Author Affiliations: Geriatric Research, Education, and Clinical Center, Miami Veterans Affairs Healthcare System, and Department of Medicine, Miller School of Medicine, University of Miami, Miami, Florida (Dr Levis); Department of Pediatrics, University of South Florida, Tampa (Ms Xu and Dr Krischer); and National Center for Toxicological Research, US Food and Drug Administration, Jefferson, Arkansas (Dr Doerge).
A total of 66 randomized participants did not complete the study (23 in the soy isoflavone group and 43 in the placebo group).1 A comparable number of women in each group reported moving out of state, having a sick family member, a new job, or a desire to eat soy products as the reason to discontinue their participation. Although there was a marked difference in the proportion of participants who were no longer interested in participating in the study or were lost to follow-up (16 [19%] in the soy isoflavone group and 30 [34%] in the placebo group), we did not find any objective measures that could explain this difference.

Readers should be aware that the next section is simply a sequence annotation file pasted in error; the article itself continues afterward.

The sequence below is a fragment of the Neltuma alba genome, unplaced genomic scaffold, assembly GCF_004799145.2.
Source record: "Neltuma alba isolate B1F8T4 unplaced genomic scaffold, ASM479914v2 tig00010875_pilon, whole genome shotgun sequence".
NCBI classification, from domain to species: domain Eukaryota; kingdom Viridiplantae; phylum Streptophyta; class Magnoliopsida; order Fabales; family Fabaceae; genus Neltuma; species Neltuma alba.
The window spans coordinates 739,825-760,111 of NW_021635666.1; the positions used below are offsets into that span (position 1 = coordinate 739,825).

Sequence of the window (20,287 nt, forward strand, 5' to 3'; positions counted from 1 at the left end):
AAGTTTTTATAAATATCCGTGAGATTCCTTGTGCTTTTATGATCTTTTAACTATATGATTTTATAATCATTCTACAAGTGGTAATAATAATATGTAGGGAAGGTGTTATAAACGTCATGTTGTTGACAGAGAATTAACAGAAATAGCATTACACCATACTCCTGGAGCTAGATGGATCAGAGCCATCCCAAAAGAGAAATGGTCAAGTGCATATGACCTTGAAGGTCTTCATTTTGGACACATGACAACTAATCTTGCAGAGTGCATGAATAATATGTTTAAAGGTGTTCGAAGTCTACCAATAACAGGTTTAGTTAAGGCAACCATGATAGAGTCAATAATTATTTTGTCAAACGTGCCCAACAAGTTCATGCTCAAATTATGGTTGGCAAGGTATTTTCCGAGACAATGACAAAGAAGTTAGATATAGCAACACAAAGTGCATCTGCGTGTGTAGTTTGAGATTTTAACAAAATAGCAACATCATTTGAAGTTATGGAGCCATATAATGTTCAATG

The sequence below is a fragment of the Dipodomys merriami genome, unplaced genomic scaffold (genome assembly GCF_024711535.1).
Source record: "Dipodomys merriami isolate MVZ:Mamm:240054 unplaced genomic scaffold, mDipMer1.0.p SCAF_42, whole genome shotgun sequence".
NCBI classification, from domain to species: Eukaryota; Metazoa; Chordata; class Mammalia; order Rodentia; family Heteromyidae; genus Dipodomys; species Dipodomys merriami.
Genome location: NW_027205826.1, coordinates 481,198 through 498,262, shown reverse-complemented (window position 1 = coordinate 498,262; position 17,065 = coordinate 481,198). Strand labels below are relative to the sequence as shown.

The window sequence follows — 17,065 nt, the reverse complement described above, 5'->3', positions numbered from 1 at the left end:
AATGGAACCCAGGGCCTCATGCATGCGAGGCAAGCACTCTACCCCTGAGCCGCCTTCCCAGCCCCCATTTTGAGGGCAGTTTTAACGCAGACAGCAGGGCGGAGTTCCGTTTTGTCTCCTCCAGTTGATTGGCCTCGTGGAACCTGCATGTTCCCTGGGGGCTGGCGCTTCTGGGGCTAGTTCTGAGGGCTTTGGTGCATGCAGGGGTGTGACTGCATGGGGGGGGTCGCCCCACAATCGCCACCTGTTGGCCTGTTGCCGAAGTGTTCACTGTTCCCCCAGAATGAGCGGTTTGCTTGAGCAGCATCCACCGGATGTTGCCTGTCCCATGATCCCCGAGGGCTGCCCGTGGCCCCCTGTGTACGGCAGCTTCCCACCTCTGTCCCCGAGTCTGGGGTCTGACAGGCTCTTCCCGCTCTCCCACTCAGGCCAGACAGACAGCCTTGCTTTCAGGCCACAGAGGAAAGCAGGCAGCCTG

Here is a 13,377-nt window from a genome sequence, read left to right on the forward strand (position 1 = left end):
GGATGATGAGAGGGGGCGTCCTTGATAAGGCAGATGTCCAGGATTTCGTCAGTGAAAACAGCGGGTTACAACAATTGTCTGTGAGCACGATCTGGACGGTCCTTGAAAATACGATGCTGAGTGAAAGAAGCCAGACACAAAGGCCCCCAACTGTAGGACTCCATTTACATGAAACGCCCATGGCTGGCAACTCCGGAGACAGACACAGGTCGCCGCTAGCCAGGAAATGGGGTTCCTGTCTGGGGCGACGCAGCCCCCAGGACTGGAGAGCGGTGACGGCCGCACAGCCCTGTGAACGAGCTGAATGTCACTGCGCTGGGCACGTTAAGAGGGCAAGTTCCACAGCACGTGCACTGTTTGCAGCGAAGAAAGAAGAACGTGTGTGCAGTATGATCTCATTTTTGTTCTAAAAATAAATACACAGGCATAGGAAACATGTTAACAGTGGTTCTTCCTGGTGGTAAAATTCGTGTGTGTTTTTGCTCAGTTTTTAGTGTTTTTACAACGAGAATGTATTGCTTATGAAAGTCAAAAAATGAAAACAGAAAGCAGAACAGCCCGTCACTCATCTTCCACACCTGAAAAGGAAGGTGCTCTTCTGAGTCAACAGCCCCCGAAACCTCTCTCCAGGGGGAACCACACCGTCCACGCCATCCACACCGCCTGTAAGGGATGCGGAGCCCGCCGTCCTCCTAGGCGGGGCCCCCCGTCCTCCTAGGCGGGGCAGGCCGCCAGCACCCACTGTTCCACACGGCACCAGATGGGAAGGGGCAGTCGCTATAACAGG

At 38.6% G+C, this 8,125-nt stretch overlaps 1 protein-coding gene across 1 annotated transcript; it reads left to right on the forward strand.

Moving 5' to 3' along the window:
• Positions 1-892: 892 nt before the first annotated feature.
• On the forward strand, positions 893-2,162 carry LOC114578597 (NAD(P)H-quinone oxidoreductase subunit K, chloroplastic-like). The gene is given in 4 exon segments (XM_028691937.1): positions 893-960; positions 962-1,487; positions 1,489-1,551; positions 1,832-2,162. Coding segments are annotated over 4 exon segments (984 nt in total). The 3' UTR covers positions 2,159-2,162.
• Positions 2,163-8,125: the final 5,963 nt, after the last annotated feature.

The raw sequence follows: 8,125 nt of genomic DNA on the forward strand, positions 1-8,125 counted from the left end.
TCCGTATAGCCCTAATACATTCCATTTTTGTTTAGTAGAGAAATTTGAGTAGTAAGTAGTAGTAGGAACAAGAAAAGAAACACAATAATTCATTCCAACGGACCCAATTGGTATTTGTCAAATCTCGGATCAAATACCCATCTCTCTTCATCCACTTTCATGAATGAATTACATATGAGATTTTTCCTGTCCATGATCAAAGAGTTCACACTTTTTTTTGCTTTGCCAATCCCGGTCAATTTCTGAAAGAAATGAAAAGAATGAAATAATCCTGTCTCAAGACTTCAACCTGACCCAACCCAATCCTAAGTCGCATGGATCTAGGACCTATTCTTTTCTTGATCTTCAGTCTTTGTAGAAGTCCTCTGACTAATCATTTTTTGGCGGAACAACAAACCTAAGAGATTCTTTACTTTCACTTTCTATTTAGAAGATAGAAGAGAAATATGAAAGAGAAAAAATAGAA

Levis S, Xu P, Doerge DR, Krischer J. Soy Isoflavone Supplementation in Menopausal Women—Reply. Arch Intern Med. 2011;171(22):2067–2068. doi:10.1001/archinternmed.2011.583
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